Skip to contentSkip to navigation

Our favourite creativity kick-starters from the Calgary studio

February 15, 2018

Behind any of the design that comes from NATIONAL, there’s one of our experienced creative team members at work.

NATIONAL’s creative teams can tackle any design challenge, whether it’s creating animation to explain a complicated industrial process or developing custom emojis to illustrate a customer’s journey. The goal? Bring research and messaging to life in an engaging, accessible, and creative way.

An integrated approach powers our creative teams to work in tandem with our consultants and digital researchers. One of those teams is the NATIONAL Studio in Calgary, a full-service online and print design team.

The Studio solves graphic design emergencies every day, so where do they find inspiration for the creative solutions NATIONAL is known for?

We asked each member of the Studio team to share their go-to tools for their favourite projects, and how it aligns with their specific work style.

Howie Thomson, (former) Vice President, Studio

How would you describe your work style?

Non-linear. No two clients are the same, so starting a mandate with a totally open mind allows me to shape solutions to my client’s unique situation. Even seemingly unconnected events and ideas could potentially be the solution I need.

What’s your favourite creative tool – and when has it helped you?

I have a few techniques and tools that I turn to depending on the situation. But when I’m really stuck creatively, I often turn to dilemma prompt cards like Brian Eno’s Oblique Strategies. You pick a card and either do what it says or let it lead you to another idea. The cards can be cryptic and nonsensical, but making a card work in a specific situation helps break that mental roadblock. They work well in brainstorming sessions to challenge my team to come at a problem from a completely unexpected perspective.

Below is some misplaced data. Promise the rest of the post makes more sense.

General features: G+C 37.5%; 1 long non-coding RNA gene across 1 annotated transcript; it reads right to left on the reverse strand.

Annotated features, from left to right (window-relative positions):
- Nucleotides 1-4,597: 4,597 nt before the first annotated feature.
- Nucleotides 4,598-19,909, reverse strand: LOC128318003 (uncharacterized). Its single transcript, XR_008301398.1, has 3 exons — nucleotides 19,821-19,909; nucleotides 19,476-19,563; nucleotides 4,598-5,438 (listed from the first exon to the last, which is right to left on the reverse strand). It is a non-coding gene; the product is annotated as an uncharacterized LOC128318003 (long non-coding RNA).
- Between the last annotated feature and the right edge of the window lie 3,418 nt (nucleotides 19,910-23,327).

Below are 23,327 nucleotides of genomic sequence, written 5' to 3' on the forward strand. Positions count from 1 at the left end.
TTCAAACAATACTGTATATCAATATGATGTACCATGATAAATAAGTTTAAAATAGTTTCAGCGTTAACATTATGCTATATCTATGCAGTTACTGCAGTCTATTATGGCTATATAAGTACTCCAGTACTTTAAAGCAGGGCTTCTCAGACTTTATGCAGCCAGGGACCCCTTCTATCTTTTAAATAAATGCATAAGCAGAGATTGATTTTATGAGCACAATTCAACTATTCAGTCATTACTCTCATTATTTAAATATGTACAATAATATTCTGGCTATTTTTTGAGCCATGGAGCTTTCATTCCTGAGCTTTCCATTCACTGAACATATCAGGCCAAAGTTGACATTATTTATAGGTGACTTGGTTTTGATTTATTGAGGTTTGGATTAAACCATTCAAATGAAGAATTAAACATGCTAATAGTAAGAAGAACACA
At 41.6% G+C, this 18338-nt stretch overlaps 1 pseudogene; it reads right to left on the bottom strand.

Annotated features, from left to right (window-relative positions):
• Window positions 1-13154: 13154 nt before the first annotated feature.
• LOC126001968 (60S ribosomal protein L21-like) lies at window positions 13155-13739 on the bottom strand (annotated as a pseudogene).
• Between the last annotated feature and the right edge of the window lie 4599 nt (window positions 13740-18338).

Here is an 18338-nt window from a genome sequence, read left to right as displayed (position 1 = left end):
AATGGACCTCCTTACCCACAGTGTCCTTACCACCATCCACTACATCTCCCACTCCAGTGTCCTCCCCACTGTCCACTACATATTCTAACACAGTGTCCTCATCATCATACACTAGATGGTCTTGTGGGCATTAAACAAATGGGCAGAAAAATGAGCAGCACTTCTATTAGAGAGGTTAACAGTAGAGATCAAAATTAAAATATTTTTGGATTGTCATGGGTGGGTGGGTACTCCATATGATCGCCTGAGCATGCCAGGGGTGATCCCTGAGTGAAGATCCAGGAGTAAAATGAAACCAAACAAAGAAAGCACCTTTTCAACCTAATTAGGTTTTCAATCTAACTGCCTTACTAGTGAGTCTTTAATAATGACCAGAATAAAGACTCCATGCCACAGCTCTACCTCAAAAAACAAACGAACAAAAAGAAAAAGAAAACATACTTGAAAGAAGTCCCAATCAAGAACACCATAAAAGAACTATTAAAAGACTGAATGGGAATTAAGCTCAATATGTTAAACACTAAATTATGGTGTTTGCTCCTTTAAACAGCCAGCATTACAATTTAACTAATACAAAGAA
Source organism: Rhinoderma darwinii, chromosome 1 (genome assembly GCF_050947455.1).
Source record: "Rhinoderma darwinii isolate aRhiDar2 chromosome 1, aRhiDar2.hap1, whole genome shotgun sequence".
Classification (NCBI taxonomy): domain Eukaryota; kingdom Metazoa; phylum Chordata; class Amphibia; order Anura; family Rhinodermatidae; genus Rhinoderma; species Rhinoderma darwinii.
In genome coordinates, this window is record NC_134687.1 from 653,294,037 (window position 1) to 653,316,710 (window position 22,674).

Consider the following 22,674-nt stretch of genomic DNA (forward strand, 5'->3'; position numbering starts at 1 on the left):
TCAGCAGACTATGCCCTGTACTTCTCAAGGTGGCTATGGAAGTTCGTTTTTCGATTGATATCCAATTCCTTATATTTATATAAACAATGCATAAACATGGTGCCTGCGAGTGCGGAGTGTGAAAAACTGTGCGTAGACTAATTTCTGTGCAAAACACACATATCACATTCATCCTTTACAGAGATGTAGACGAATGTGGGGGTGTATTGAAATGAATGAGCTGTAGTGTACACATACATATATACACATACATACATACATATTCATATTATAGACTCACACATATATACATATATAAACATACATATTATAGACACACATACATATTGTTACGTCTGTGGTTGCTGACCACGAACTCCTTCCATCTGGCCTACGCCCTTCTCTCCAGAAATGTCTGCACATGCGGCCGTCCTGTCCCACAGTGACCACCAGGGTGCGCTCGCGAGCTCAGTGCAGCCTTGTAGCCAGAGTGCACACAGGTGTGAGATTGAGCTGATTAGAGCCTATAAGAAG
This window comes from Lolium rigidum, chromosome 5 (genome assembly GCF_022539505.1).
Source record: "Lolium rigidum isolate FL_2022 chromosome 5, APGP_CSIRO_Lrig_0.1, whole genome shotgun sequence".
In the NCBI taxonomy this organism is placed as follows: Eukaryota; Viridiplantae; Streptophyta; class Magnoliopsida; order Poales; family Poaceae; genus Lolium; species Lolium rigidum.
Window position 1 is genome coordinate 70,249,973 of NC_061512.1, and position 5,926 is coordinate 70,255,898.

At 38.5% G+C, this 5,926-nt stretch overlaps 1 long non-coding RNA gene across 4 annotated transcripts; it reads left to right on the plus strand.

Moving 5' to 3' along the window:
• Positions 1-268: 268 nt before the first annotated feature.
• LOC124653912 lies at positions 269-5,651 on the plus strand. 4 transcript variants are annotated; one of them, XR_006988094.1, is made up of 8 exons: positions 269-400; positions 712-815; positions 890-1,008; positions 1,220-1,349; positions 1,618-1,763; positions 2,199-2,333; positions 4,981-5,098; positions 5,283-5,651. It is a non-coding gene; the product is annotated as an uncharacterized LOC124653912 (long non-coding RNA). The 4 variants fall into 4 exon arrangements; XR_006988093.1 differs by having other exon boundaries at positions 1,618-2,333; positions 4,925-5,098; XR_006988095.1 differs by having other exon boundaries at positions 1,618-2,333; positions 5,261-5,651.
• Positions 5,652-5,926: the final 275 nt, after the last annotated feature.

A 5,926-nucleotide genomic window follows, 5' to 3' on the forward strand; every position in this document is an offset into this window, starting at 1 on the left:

Patrick Breton, Senior Designer

How would you describe your work style?

My work style is organized, precise and detail-oriented. I start with a creative brief to define keywords, short phrases and visual characteristics to refine the idea that I’m trying to communicate. Recently, I’ve been excited about projects that combine art direction, branding, graphic, and motion design into one project.

What’s your favourite creative tool – and when has it helped you?

My favorite projects encourage me to learn something new, so I often gravitate towards online courses on Lynda.com. When I was working on an animated video for an energy client, I used “After Effects CC 2017 Essential Training” and “Fine-Tuning with the Graph Editor”. I found classes on exactly what I needed, down to specific keywords in the transcript, to help me polish final elements of the animation.

I also like to listen to podcasts while I work. “99% Invisible” and “The Observatory” are excellent sources of both inspiration and knowledge.

Stephen Delisle, Programmer

How would you describe your work style?

Curious. My favourite projects are complex coding problems that introduce me to something I’ve never seen before. I like the opportunity to reverse engineer something – take it apart, see how the code works, and put it back together.

What’s your favourite creative tool – and when has it helped you?

There’s an incredibly diverse, knowledgeable community of programming experts sharing their knowledge online. I use Github and Stack Overflow, forum-style databases that crowdsource solutions to tricky code problems. I also like that I can participate as a contributor, and offer my own knowledge back to the industry.

Jennifer DeMinico, Junior Designer

How would you describe your work style?

Organized and mindful. Whether I’m working with established brands or new companies, I love projects that push my comfort zone with a tricky design challenge. My favourite mandates involve brand revitalization, and show my clients how their visual identity can adapt as their company evolves.

What’s your favourite creative tool – and when has it helped you?

I always start my design projects with a structured grid. Grid Systems by Josef Müller-Brockmann helps me explore creative possibilities without losing a sense of purpose. Grids allow me to bring the layout I have in mind to life, and troubleshoot documents that integrate a lot of text and images.

——— Written by Patrick Breton, Senior Designer and Art Director, Jennifer DeMinico, Junior Designer, Howie Thomson, former Vice President, and Stephen Delisle, former Programmer, NATIONAL Public Relations.

Next

Written by Stéphanie Auclair | Miranda Dini

Trusted advisors: up close and personal with… Miranda Dini
February 12, 2018